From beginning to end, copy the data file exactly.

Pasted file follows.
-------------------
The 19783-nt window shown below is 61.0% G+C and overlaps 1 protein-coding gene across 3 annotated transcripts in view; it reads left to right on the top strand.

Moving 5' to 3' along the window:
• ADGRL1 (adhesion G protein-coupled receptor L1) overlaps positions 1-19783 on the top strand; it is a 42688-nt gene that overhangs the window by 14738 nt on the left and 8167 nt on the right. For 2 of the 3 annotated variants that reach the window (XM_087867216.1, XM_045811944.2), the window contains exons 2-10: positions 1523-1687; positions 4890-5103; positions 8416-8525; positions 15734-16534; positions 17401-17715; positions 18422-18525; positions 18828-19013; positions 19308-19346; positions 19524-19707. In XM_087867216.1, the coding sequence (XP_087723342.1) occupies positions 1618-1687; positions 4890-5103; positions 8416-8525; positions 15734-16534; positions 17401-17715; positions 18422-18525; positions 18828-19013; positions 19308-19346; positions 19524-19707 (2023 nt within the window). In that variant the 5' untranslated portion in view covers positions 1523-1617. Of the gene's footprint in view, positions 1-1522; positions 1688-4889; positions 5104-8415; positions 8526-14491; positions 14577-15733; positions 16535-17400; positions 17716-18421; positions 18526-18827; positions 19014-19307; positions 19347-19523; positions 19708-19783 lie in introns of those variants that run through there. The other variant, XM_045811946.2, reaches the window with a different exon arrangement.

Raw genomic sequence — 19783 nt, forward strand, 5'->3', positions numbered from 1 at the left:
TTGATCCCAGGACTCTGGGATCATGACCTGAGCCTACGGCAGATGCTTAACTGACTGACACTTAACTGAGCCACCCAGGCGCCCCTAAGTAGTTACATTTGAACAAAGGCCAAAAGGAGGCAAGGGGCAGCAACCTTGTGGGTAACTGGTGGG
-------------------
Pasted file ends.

The 19783-nt window shown below is 61.0% G+C and overlaps 1 protein-coding gene across 3 annotated transcripts in view; it reads left to right on the top strand.

Moving 5' to 3' along the window:
• ADGRL1 (adhesion G protein-coupled receptor L1) overlaps positions 1-19783 on the top strand; it is a 42688-nt gene that overhangs the window by 14738 nt on the left and 8167 nt on the right. For 2 of the 3 annotated variants that reach the window (XM_087867216.1, XM_045811944.2), the window contains exons 2-10: positions 1523-1687; positions 4890-5103; positions 8416-8525; positions 15734-16534; positions 17401-17715; positions 18422-18525; positions 18828-19013; positions 19308-19346; positions 19524-19707. In XM_087867216.1, the coding sequence (XP_087723342.1) occupies positions 1618-1687; positions 4890-5103; positions 8416-8525; positions 15734-16534; positions 17401-17715; positions 18422-18525; positions 18828-19013; positions 19308-19346; positions 19524-19707 (2023 nt within the window). In that variant the 5' untranslated portion in view covers positions 1523-1617. Of the gene's footprint in view, positions 1-1522; positions 1688-4889; positions 5104-8415; positions 8526-14491; positions 14577-15733; positions 16535-17400; positions 17716-18421; positions 18526-18827; positions 19014-19307; positions 19347-19523; positions 19708-19783 lie in introns of those variants that run through there. The other variant, XM_045811946.2, reaches the window with a different exon arrangement.

Raw genomic sequence — 19783 nt, forward strand, 5'->3', positions numbered from 1 at the left:
TTGATCCCAGGACTCTGGGATCATGACCTGAGCCTACGGCAGATGCTTAACTGACTGACACTTAACTGAGCCACCCAGGCGCCCCTAAGTAGTTACATTTGAACAAAGGCCAAAAGGAGGCAAGGGGCAGCAACCTTGTGGGTAACTGGTGGG